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Baby Friendly Hospital Initiative practices and breast feeding duration in a cohort of first-time mothers in Adelaide, Australia.
Midwifery. 2008 Mar; 24(1):55-61.M

Abstract

OBJECTIVE

to investigate the relationship between adherence to six of the Baby Friendly Hospital Initiative (BFHI) Ten steps to successful breast feeding and the duration of breast feeding in first-time mothers.

DESIGN

a prospective study to assess the duration of breast feeding up to 6 months postpartum. Survival analysis techniques (Kaplan-Meier curves and Cox proportional hazard models) were used to interpret the data.

PARTICIPANTS

317 women who had given birth to their first baby (at term) in a large teaching maternity hospital in Adelaide, South Australia, during the period March to November 2003.

FINDINGS

ignoring all other factors, we found that women whose babies received a bottle feed, used a pacifier or dummy, or who used a nipple shield during their postnatal stay, were at significantly greater risk of weaning (p0.05). After adjusting for socio-demographic variables, self-efficacy, intended duration of breast feeding, and method of delivery, the results unexpectedly showed that the only significant predictor of early weaning was breast feeding on demand. However, a composite variable indicating use of one or more of nipple shields, a dummy or bottle feeds while in hospital resulted in a significantly greater risk of weaning (p=0.05).

IMPLICATIONS FOR PRACTICE

socio-demographic and cultural factors may be more important determinants of the duration of breast feeding than some of the very specific hospital practices targeted in the Ten steps to successful breast feeding. From a public health perspective, we may influence the duration of breast feeding through better post-discharge support services, or through interventions that improve attitudes to breast feeding in specific socio-cultural and economic groups.

Authors+Show Affiliations

School of Nursing and Midwifery, GPO Box 2471, Adelaide, University of South Australia Adelaide, South Australia 5001. Jan.Pincombe@unisa.edu.auNo affiliation info availableNo affiliation info availableNo affiliation info availableNo affiliation info availableNo affiliation info available

Pub Type(s)

Journal Article
Research Support, Non-U.S. Gov't

Language

eng

PubMed ID

17197061

Citation

Pincombe, Jan, et al. "Baby Friendly Hospital Initiative Practices and Breast Feeding Duration in a Cohort of First-time Mothers in Adelaide, Australia." Midwifery, vol. 24, no. 1, 2008, pp. 55-61.
Pincombe J, Baghurst P, Antoniou G, et al. Baby Friendly Hospital Initiative practices and breast feeding duration in a cohort of first-time mothers in Adelaide, Australia. Midwifery. 2008;24(1):55-61.
Pincombe, J., Baghurst, P., Antoniou, G., Peat, B., Henderson, A., & Reddin, E. (2008). Baby Friendly Hospital Initiative practices and breast feeding duration in a cohort of first-time mothers in Adelaide, Australia. Midwifery, 24(1), 55-61.
Pincombe J, et al. Baby Friendly Hospital Initiative Practices and Breast Feeding Duration in a Cohort of First-time Mothers in Adelaide, Australia. Midwifery. 2008;24(1):55-61. PubMed PMID: 17197061.
* Article titles in AMA citation format should be in sentence-case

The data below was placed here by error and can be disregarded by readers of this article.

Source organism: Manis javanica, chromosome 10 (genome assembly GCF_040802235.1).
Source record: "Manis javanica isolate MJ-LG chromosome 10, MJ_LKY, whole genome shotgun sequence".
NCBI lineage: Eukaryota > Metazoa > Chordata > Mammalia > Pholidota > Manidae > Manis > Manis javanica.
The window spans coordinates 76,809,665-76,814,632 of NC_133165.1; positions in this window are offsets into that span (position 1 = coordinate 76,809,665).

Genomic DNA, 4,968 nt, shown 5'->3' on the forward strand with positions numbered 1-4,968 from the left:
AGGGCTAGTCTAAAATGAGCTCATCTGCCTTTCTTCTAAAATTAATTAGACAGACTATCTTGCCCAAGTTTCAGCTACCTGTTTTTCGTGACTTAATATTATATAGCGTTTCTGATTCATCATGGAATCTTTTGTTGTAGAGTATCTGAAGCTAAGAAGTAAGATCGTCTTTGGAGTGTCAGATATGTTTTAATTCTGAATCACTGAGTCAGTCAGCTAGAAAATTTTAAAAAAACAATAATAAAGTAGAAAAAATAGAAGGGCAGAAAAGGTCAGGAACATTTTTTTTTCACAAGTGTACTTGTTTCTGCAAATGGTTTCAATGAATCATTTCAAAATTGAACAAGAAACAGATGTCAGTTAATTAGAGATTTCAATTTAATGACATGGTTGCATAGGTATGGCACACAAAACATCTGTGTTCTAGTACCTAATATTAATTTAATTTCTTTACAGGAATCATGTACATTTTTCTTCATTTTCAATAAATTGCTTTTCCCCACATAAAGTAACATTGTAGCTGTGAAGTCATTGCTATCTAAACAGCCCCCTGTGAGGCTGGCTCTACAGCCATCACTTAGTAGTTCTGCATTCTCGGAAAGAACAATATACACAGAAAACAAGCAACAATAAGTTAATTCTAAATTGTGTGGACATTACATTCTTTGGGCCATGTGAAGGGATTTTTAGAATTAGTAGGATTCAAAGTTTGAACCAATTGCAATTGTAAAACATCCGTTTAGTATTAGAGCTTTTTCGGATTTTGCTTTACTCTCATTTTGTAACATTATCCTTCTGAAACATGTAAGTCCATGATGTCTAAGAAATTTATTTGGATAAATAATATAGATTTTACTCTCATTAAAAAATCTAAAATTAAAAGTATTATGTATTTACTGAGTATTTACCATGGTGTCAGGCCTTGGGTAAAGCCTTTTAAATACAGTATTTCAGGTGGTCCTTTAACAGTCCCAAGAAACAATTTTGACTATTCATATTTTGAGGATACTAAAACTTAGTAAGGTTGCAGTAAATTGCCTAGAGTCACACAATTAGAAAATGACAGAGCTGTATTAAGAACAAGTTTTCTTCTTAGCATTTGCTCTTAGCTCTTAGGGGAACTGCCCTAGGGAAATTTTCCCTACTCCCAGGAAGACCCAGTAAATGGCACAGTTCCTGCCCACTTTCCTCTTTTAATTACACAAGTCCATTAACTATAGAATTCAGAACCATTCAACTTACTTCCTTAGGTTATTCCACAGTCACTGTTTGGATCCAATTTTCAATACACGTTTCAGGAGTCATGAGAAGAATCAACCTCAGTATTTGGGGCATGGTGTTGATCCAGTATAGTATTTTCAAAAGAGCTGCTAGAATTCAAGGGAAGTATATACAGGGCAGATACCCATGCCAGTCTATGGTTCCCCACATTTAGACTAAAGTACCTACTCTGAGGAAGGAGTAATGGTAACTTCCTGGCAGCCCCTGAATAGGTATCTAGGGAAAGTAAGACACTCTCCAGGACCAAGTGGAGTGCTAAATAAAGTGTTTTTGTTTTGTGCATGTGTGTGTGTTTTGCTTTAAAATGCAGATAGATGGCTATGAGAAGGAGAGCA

TY - JOUR T1 - Baby Friendly Hospital Initiative practices and breast feeding duration in a cohort of first-time mothers in Adelaide, Australia. AU - Pincombe,Jan, AU - Baghurst,Peter, AU - Antoniou,Georgia, AU - Peat,Brian, AU - Henderson,Ann, AU - Reddin,Edith, Y1 - 2007/01/02/ PY - 2006/02/06/received PY - 2006/05/04/revised PY - 2006/06/07/accepted PY - 2007/1/2/pubmed PY - 2008/6/25/medline PY - 2007/1/2/entrez SP - 55 EP - 61 JF - Midwifery JO - Midwifery VL - 24 IS - 1 N2 - OBJECTIVE: to investigate the relationship between adherence to six of the Baby Friendly Hospital Initiative (BFHI) Ten steps to successful breast feeding and the duration of breast feeding in first-time mothers. DESIGN: a prospective study to assess the duration of breast feeding up to 6 months postpartum. Survival analysis techniques (Kaplan-Meier curves and Cox proportional hazard models) were used to interpret the data. PARTICIPANTS: 317 women who had given birth to their first baby (at term) in a large teaching maternity hospital in Adelaide, South Australia, during the period March to November 2003. FINDINGS: ignoring all other factors, we found that women whose babies received a bottle feed, used a pacifier or dummy, or who used a nipple shield during their postnatal stay, were at significantly greater risk of weaning (p0.05). After adjusting for socio-demographic variables, self-efficacy, intended duration of breast feeding, and method of delivery, the results unexpectedly showed that the only significant predictor of early weaning was breast feeding on demand. However, a composite variable indicating use of one or more of nipple shields, a dummy or bottle feeds while in hospital resulted in a significantly greater risk of weaning (p=0.05). IMPLICATIONS FOR PRACTICE: socio-demographic and cultural factors may be more important determinants of the duration of breast feeding than some of the very specific hospital practices targeted in the Ten steps to successful breast feeding. From a public health perspective, we may influence the duration of breast feeding through better post-discharge support services, or through interventions that improve attitudes to breast feeding in specific socio-cultural and economic groups. SN - 0266-6138 UR - https://www.unboundmedicine.com/medline/citation/17197061/Baby_Friendly_Hospital_Initiative_practices_and_breast_feeding_duration_in_a_cohort_of_first_time_mothers_in_Adelaide_Australia_ L2 - https://linkinghub.elsevier.com/retrieve/pii/S0266-6138(06)00096-9 DB - PRIME DP - Unbound Medicine ER -